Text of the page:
Guitar accuses Milkman of stealing the gold from the cave and shipping it to Virginia. Although Milkman denies doing so, Guitar is convinced of Milkman’s treachery, announcing that he saw Milkman helping an old man lift a heavy crate onto a weighing platform back in Danville.
Milkman is good and drunk when he stumbles back home in the wee hours of the night, when his sister, Lena, tells him he’s peed on everything in the house. Milkman is confused. He tries to dismiss his sister, accuses her of being drunk herself.
When Milkman reaches the cave, all he finds inside are some boards and a tin cup. Milkman goes back to the highway and hitchhikes to the Danville bus station with a man named Fred Garnett. Milkman offers to pay the man for the ride, but Garnett does not take Milkman’s money and drives away, offended.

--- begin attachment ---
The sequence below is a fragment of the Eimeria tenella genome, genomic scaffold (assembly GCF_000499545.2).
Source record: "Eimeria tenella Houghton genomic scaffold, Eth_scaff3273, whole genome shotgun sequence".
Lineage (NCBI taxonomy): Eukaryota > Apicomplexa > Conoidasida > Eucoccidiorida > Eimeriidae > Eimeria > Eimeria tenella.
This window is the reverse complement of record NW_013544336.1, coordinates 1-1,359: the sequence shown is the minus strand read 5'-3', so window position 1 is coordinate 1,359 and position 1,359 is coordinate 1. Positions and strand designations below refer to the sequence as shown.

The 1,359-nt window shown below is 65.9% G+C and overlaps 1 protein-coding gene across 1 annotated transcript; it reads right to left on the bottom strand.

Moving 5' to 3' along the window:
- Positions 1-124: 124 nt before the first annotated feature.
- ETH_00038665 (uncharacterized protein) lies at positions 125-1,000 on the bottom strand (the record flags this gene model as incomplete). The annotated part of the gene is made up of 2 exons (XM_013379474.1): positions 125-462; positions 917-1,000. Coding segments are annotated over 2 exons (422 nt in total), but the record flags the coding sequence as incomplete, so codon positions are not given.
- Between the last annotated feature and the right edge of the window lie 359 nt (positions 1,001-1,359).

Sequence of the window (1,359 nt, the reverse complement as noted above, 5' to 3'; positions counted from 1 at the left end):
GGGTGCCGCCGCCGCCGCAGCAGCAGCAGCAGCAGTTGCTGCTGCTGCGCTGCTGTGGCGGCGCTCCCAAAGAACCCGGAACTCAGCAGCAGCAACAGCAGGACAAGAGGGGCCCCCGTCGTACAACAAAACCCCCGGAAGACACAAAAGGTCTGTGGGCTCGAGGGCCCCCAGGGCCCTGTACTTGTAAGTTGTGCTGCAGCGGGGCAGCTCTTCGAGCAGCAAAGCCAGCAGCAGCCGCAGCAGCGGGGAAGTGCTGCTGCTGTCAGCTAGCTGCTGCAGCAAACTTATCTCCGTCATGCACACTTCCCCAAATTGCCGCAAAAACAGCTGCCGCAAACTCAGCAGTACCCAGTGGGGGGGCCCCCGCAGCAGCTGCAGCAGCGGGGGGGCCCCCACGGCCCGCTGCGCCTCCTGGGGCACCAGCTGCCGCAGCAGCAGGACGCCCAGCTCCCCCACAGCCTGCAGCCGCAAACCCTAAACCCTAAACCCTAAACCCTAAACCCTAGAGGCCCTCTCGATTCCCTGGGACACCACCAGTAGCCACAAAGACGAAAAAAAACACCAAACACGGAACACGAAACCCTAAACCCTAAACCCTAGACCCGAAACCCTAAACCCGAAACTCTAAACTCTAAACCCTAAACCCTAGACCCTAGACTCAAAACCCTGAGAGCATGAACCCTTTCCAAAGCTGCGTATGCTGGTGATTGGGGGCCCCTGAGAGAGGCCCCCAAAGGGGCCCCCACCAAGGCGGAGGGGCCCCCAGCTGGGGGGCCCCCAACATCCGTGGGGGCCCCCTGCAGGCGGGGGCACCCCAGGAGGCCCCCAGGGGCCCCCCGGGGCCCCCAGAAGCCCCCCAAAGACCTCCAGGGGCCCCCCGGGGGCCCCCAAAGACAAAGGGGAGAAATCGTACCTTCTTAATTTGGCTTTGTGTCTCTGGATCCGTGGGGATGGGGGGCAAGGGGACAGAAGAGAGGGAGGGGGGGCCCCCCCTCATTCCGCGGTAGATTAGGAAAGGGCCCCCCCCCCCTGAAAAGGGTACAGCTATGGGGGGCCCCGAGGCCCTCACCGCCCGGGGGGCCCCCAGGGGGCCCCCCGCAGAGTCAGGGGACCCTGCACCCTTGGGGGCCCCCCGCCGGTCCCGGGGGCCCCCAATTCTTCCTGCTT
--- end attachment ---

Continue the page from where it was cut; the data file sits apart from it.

Milkman’s father and Ruth’s husband, also known as Macon Dead II. Traumatized by seeing his father murdered during a skirmish over the family farm, Macon Jr. has developed an obsession with becoming wealthy. In the process, he has become an emotionally dead slumlord.
The man gives him a coke, which Milkman wolfs down, and drops him off near the bus depot. Milkman tries to pay him for the ride and the coke, but the man is extremely offended and tells Milkman his name is Fred Garnett and that he can afford to give a stranger a ride and a coke every now and then.
The gold is also the object of misplaced contradictory desires: Macon wants it in order to take revenge on Pilate by whom he feels despoiled, Milkman to help him move away from his family, Guitar to finance the organization of the Seven Days.
Over the course of the novel, Milkman changes from a callow, selfish man, willing to do almost anything to gain independence from his family, into a deeply moral, selfless man who is almost completely indifferent to material things. Milkman both loves and hates his parents.